You will however stand right over the waterfall (and there are guardrails there), and that might be everything you need to see.
A place like that might certainly be worth reserving ahead of time just for the sunsets (and views combined).
At the same time, it’s also close enough to road 1, and far enough from the crowds to give you a peaceful experience with this area.
5) Anything else near McWay Falls worth seeing?
Absolutely! There’s tons of places and here are just some ideas for you:
1) Big Sur and these 5 spots in it are a must if you have the time.
2) And if the beauty of Big Sur is something you want to keep seeing, south of this area (the California Coast) is filled with many places like it (but Big Sur is still the best) and if you head north, well there is arguably even more beautiful nature.
3) Additionally, the area around Mcway Falls also offers tons of stuff to see, including:
- Julia Pfeiffer Burns State Park (you’d need to enter the parking lot).
- Canyon Falls (available on a trail north of Mcway Falls).
- More trail areas around Mcway Falls that take you to even higher lookouts.
- Anderson Canyon (5 minutes south of Mcway Falls).
Those 4 areas I just listed might be more than enough to help you have an entire day trip not just in Big Sur, but specifically sticking to the Mcway Falls area itself.
The last one (Anderson Canyon) is shown on the right hand side and it also provides awesome views. I can also tell you it gets way less crowds than Mcway Falls too.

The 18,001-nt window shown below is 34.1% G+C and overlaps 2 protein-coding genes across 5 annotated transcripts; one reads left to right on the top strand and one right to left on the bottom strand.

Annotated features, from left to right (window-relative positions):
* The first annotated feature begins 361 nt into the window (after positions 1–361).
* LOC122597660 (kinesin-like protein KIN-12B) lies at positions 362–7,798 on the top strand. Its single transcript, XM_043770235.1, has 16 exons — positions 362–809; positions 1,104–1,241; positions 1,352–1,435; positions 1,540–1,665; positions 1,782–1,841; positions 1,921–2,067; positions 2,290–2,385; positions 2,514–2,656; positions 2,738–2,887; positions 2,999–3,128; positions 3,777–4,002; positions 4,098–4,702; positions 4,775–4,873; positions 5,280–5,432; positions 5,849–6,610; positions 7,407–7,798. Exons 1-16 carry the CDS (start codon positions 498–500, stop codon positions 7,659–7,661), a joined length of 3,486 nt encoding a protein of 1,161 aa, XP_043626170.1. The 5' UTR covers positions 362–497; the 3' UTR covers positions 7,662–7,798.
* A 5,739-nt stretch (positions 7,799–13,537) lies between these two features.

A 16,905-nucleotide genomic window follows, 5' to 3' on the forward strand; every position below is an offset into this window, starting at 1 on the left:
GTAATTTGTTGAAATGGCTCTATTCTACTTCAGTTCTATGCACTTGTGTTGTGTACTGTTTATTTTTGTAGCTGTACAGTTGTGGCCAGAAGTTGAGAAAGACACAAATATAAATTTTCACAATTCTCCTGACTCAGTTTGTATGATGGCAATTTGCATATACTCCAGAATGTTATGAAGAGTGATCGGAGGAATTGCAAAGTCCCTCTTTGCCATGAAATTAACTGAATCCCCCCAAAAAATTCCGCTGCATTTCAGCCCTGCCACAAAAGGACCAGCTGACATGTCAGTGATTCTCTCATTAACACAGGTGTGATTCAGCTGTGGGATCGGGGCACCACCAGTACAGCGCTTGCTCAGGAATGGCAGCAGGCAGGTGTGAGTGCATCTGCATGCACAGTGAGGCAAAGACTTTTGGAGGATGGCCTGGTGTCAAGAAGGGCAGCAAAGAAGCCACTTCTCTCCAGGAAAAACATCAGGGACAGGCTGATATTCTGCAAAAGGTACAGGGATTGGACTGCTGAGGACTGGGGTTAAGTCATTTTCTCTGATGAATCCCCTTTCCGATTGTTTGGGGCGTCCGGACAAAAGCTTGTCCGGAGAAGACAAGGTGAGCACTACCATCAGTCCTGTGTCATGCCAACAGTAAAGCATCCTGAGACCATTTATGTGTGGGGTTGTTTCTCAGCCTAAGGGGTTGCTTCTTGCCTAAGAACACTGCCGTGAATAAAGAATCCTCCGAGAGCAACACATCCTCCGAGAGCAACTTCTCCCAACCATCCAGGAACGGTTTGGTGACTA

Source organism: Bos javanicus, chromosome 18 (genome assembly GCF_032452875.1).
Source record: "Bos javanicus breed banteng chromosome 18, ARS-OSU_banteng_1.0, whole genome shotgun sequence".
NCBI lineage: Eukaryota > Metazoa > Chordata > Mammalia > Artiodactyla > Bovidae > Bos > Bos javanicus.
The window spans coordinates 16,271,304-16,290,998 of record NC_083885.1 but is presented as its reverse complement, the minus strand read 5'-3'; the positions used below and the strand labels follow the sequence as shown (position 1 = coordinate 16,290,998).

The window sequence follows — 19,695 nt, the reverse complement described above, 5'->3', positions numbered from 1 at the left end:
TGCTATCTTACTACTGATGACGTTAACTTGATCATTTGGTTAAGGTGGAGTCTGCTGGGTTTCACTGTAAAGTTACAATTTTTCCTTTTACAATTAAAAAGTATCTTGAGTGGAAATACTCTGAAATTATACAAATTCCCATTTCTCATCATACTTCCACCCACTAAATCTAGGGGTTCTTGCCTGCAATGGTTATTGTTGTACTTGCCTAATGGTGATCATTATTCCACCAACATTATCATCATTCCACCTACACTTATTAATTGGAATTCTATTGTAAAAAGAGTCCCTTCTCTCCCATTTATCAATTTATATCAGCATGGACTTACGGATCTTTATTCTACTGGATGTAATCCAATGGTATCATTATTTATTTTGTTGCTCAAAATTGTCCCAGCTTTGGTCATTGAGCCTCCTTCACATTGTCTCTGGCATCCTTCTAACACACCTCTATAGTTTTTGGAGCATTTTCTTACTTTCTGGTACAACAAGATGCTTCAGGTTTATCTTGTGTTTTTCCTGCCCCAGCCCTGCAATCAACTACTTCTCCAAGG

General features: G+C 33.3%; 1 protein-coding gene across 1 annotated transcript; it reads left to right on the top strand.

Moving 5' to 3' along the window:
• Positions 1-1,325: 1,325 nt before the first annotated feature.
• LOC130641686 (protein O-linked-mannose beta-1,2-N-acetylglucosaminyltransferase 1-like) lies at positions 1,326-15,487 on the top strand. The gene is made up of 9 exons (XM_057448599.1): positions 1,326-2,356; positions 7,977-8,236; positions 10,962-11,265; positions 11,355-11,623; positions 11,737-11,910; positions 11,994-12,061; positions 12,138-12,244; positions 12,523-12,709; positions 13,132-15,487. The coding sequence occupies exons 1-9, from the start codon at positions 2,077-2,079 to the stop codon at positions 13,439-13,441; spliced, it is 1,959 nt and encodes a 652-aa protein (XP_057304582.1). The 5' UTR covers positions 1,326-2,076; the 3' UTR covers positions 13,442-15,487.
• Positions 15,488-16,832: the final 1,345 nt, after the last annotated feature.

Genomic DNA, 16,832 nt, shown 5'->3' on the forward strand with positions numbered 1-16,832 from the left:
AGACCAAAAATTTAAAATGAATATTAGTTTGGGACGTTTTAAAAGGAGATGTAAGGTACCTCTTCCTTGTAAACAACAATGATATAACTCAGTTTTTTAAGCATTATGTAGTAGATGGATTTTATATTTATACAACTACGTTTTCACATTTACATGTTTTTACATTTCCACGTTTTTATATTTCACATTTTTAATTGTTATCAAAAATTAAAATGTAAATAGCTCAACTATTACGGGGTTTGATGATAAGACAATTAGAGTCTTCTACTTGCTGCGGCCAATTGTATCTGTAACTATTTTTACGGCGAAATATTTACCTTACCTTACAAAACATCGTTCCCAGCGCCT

The falls is honestly one of many things you can see in that specific area (not even counting all of Big Sur which could take an entire week to explore) and I do encourage you to do that and not just tie an entire visit to this spot only to see the falls and nothing else.
Do I recommend visiting Mcway falls?
100% yes and keep in mind that this is NOT the only scenic location.
The whole Big Sur area itself has a plethora of activities, camping, hiking, sea caves and scenic views you can enjoy. This post on Big Sur and Mcway Falls will show you what’s available.
Obviously, stay safe and don’t do foolish things like trying to hike down to the actual falls itself, you’re literally going to be risking your life and if even if you do make it, you will risk a hefty fine as it is patrolled quite often.
I have plenty of other photos and videos I took of this location on my Instagram channel.
I was truly blown away when I got there and in fact, I wasn’t even supposed to be there. The very same day I went to Big Sur, I was actually supposed to go to Yosemite National Park (I was staying at a friend’s house in Modesto, which is in between both spots).
Because Yosemite was snowed in the day I was supposed to go, and closed, my plan B option was to hit up Big Sur.
Originally, I was going to do one day in Yosemite and one in Big Sur, with in hindsight, the lack of time I had, I would have ended up only making time for one location and I am VERY happy that things turned out the way they did, because Big Sur and all the places I saw there were truly spectacular. Go there.